• Laura Purkess

Betsom's Hill, Greater London and Kent

Updated: Oct 19, 2020

Location: Hawley's Corner, Greater London/Kent

Nearest town: Westerham, Kent

Peak(s): 245 metres above sea level (Greater London), 251 metres above sea level (Kent)

Rank(s): 34/48 (Greater London), 31/48 (Kent)

Difficulty: ★ (Greater London side), ★★ (Kent side)

Date climbed: 18 July 2020


Geography


There are a handful of county high points that lie on the boundary between two counties. In most of these circumstances, the hill is shared by both counties, but the summit marks the highest point for only one of them. In these cases, the other county has a higher peak located further afield.


Greater London and Kent are the only two counties whose highest points fall on the same hill: Betsom's Hill. Located just inside the south-easterly corner of the M25, Betom's Hill marks the western end of the Kent Downs, an area of 'outstanding natural beauty' and forms part of the North Downs. The highest point on the whole of the North Downs is just 3km to the west at Botley Hill - but, being a corner of the South East where several counties meet, that lies in Surrey.


It may surprise many residents of the capital city that neither Hampstead Heath nor Crystal Palace are Greater London's highest points, but let's face it, that's probably because they rarely venture beyond Zone 3. The fact this lovely woodland area on the county's edge takes the crown is really due to fact that the Borough of Bromley stretches all the way down to the M25, unlike most outer boroughs, which are cut short by the home counties. All we could see of London proper was a glimpse of the Crystal Palace transmitter towers, 15km away as the bird flies.


As the high point sits on the North Downs' escarpment, we had a choice: a flatter walk starting in the London Borough of Bromley, or a decent climb up the hill from the beautiful Kentish town of Westerham. We chose the latter. We met up with Kieran's mum on a residential road - Hartley Road - just south of the M25 and crossed a road bridge over the motorway to start the ascent from Force Green Lane.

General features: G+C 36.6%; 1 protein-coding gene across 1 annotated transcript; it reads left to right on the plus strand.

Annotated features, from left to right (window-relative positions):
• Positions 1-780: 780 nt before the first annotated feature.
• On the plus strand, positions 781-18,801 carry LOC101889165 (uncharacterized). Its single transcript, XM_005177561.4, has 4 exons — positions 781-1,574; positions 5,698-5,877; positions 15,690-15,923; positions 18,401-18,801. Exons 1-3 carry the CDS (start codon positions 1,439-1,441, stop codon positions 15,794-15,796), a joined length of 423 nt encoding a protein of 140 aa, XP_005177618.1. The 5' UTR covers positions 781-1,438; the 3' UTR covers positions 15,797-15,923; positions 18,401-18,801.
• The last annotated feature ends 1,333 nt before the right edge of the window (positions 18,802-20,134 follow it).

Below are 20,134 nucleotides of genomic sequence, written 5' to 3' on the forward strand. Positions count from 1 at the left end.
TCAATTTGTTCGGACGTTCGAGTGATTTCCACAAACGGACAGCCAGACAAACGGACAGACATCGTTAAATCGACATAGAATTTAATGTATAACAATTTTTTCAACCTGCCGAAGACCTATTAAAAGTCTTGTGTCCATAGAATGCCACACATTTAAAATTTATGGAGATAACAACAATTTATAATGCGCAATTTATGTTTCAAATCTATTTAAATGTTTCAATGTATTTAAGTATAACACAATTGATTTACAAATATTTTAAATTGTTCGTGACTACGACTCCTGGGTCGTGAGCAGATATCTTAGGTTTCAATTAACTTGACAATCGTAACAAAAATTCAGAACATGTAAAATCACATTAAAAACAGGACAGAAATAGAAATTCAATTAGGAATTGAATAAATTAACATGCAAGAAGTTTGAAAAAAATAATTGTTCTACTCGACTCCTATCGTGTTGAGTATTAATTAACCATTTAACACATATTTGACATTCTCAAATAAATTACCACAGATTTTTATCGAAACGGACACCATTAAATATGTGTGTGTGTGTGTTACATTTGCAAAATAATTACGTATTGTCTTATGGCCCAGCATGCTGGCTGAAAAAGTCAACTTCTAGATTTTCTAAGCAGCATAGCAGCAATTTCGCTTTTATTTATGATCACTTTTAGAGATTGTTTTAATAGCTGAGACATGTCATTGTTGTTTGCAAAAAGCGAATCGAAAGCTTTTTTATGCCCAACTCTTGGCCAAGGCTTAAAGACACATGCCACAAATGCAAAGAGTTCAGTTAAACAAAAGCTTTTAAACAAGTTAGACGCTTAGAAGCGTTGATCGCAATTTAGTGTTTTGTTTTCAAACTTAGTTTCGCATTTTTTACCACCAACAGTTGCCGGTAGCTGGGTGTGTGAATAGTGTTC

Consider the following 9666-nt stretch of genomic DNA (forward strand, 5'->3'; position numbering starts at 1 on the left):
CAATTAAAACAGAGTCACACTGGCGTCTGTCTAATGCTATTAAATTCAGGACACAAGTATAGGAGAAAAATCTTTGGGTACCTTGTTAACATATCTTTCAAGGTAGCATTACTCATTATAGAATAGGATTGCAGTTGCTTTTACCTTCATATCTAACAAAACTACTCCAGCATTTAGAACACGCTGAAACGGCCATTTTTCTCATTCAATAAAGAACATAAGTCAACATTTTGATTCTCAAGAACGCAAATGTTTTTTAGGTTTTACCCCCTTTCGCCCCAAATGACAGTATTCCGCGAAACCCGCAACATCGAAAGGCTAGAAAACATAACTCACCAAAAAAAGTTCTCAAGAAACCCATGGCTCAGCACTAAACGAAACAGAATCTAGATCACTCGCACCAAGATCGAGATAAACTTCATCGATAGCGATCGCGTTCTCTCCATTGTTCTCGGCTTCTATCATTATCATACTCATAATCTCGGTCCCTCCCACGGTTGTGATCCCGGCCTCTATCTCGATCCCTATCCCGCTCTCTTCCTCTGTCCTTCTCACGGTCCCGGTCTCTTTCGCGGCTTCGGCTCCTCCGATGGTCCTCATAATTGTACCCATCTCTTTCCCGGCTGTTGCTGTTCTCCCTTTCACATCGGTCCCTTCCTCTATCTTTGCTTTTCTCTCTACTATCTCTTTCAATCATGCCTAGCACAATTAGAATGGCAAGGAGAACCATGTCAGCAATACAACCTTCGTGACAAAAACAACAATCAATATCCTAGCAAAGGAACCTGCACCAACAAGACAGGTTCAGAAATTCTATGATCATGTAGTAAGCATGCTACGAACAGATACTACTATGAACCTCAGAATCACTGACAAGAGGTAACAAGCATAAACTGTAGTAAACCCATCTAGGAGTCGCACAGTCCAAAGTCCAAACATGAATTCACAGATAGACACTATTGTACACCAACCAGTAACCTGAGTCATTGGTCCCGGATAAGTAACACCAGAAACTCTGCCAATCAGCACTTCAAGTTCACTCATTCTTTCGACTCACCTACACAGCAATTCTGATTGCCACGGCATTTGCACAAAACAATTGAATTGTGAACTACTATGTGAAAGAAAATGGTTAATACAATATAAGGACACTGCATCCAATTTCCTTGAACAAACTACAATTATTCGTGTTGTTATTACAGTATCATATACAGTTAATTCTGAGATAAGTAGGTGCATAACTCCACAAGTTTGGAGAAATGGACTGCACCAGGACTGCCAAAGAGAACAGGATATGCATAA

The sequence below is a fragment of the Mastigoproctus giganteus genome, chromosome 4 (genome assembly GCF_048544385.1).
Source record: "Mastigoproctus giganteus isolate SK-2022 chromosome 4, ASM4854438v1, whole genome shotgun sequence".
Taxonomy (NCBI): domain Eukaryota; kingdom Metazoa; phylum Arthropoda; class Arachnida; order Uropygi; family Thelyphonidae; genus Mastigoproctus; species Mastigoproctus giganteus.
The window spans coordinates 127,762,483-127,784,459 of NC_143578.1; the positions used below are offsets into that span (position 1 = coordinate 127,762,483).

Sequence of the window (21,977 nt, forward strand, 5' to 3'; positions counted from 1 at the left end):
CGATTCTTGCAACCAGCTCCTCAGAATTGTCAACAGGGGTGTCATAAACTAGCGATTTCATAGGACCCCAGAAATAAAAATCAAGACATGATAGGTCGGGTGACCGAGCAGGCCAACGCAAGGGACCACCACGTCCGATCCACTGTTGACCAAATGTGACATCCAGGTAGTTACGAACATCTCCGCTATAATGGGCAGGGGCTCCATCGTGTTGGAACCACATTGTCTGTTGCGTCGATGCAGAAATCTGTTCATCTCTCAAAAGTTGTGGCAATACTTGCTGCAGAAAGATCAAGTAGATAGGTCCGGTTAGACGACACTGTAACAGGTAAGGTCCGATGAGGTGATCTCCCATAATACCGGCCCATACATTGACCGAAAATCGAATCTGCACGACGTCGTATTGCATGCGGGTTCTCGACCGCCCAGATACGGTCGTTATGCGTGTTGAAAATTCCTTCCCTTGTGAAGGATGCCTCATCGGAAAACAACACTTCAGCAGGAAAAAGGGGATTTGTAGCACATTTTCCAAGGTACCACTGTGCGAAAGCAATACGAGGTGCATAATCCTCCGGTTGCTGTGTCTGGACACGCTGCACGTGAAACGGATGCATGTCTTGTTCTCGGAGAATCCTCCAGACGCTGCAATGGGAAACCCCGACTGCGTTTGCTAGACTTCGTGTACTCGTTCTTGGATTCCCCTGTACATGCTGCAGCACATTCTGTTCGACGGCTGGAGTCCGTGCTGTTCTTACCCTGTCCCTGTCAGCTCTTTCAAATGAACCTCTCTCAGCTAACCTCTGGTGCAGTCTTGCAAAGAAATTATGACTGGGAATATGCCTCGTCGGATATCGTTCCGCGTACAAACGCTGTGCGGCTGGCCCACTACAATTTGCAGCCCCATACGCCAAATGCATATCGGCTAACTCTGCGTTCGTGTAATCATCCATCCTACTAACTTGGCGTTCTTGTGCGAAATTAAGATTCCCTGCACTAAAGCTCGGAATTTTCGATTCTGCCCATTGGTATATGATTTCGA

We crossed Pilgrim's Way - the ancient route taken by pilgrims from Winchester in Hampshire to the shrine of Thomas Beckett at Canterbury Cathedral in Kent. Avoiding the clay-lined terrain both above and below the escarpment, this route runs parallel with the North Downs from Farnham to Rochester before turning south. For the 21st Century wanderer, the North Downs Way National Trail follows much of the ancient way. However, in pursuit of the most scenic route possible the designated trail follows a path slightly higher up the escarpment. We joined the North Downs Way having ascended 100 metres through crop fields and picturesque woodland.


The panoramic views back over the north Kent countryside from this hill are spectacular (this was the first time Laura had stood atop the North Downs and taken in the vista; this was the hundredth for Kieran, who grew up in nearby West Wickham). High above, the skies were scattered with buzzards and other birds of prey.

We picked a good day - the sun was shining and there were blue skies overhead. In one particular field, we found a quiet spot under the shade of a tree to have lunch tucked away from unwanted visitors. But we were not hidden from prying eyes: a Roe Deer poked her head out of the undergrowth and watched us while we ate our sandwiches. Curious, but wary, she quickly dashed away. Soon after, we became the wary ones - a herd of cows crossed the field all heading for the water trough near where we sat. They all walked in a single file line - adults, infants and grumpy teenage cows trailing behind!


We turned north off the North Downs Way and followed a country lane that took us to Hawley's Corner and the A233, which splits Betsom's Hill and forms part of the boundary between the two counties: Greater London to the east and Kent to the west.

Unglamorous 'welcome to Kent/Greater London' signs on the roadside were about all that marked our summit - the actual summits of both county high points are inaccessible to the public as they fall in someone's back garden (we actually saw a sheep lying under a trampoline on what may have been the very tip of Kent). However, you can skirt around them on a leafy, millionaire-mansion-lined road and cast your eyes in their general direction, which is a lovely walk.



Amenities


While there are no designated car parks, there is plenty of residential parking on both the Kent and Greater London sides. In terms of toilets, there is a garden centre / nursery right next to Kent's high point that appeared to have facilities - there is also a small car park here that would avoid the actual climb up the hill.



The towns of Westerham and Biggin Hill are close by and both have a selection of pubs and eateries. Hawley's Corner has a fine dining Indian restaurant called Shampan at the Spinning Wheel (which has great TripAdvisor reviews).


Biggin Hill has an airport serving private chartered flights that can be seen from the road, should private jet be your preferred mode of transport...

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